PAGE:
At the start of this season, open water swim organization NYC Swim announced that this would be its last full summer of events. The announcement–which I helped write–is decidedly mixed for me, being one of its biggest fans and busiest workers.
I’ve swum and kayaked in every single event these past several years, and I love them all. The swimmer’s view of our great city is unique and eye-opening; it’s given me an education in topics ranging from tidal cycles to combined sewer overflows to women’s sports history. Open water training has also lent new purpose to days spent at the beach, leading to deep friendships with those who luxuriate in the same. I’ve come into contact with like-minded people from all over the world, and I’ve tackled challenges that I never even knew existed. The fact that I’ve swum around Manhattan still makes me smile almost every time I cross a bridge off the island. I truly can’t imagine what my life would be like without NYC Swim.
As our water gets cleaner, more and more people awaken to the possibilities of our archipelago city. Ruminations about swimming to, or around, various islands in our vicinity are now commonplace. Some of the people I’m lucky to call my friends have pioneered not just new swim courses and records, but marathon-swim safety gear, training techniques, culinary creations, and community-building tools.
My work with NYC Swim also helped me identify professional strengths, leading to a search for more fulfilling full-time work. This transition that took years but recently paid off.
Meanwhile, a lot of thankless work is involved. I’m on the front end–the tip of the iceberg–helping swimmers and volunteers get registered and to the right place at the right time. Qualification requirements, event-day logistics, and Monday morning quarterbacking are some of the areas for which I’ve responded to far too many e-mails to count. As swimming in New York Harbor becomes less of a novelty, the overall level of appreciation goes down. People join us to check off an item on their bucket list rather than to enjoy the experience in and of itself, ignorant of the variables inherent and the fact that sometimes, Mother Nature wins.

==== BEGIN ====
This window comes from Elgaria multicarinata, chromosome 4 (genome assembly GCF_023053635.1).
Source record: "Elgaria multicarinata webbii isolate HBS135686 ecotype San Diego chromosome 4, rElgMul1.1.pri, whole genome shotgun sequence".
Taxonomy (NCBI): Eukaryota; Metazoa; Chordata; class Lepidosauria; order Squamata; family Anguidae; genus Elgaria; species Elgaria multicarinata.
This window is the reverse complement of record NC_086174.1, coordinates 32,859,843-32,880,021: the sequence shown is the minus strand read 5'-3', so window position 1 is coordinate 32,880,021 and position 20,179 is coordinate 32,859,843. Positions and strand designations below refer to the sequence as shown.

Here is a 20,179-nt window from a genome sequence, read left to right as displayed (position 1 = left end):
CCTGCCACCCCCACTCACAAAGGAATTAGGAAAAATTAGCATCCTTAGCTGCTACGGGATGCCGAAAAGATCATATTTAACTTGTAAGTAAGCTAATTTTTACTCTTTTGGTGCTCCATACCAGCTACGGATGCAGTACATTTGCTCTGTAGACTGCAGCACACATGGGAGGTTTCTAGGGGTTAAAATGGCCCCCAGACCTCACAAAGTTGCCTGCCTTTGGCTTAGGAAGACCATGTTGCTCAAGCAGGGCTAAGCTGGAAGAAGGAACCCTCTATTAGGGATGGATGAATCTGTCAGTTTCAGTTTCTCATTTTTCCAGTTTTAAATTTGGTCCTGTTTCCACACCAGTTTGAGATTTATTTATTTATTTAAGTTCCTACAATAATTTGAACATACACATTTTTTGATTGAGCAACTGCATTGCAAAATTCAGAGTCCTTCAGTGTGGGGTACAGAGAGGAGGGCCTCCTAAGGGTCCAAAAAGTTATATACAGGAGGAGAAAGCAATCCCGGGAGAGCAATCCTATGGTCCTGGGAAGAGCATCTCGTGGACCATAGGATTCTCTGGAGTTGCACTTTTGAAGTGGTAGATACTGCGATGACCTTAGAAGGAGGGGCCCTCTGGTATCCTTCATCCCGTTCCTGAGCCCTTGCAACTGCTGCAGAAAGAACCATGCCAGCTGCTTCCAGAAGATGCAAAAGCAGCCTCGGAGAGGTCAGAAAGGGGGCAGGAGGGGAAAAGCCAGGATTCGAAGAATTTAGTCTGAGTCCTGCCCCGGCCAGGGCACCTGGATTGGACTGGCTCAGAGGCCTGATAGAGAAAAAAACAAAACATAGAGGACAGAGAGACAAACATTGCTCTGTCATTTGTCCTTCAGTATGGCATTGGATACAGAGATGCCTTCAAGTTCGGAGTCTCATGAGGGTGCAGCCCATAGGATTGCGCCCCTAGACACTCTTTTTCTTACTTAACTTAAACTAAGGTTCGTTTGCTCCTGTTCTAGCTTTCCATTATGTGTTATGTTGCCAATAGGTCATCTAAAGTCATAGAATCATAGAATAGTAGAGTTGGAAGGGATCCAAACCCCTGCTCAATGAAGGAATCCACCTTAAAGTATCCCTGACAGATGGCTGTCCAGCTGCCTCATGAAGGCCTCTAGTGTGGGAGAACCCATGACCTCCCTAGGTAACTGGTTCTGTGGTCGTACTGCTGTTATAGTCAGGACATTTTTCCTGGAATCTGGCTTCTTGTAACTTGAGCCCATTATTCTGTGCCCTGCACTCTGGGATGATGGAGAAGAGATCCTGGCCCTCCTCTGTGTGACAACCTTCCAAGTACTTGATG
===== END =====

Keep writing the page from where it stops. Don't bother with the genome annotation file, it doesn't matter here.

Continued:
The increasing popularity of the waterfront also adds to the challenges for event organizers. Areas that once felt like our own private domains are now so full of life that we can no longer squeeze in. Restaurants, kayak clubs, bike paths, ferry docks, parks, and beaches all compete for the waterfront, both physically and bureaucratically. Storms roll through without regard to our plans and our facilities.
Just like everything in New York, costs are on the rise, and somehow our ranks of volunteers have not been replenished with youngsters. The lack of economic reward and growing time commitment take their toll–and if I feel this way after “only” eight years, I am sure it is even more acute for those who have been involved longer.
Plans for future seasons still remain to be decided. I’m not convinced this is really the last summer, but I’m relieved that for those of us who are most entrenched, our separate conclusions are the same–we need a break. Most of all, I’m grateful to have been along for the ride. Even when I’m off-duty, I’ll be in the water.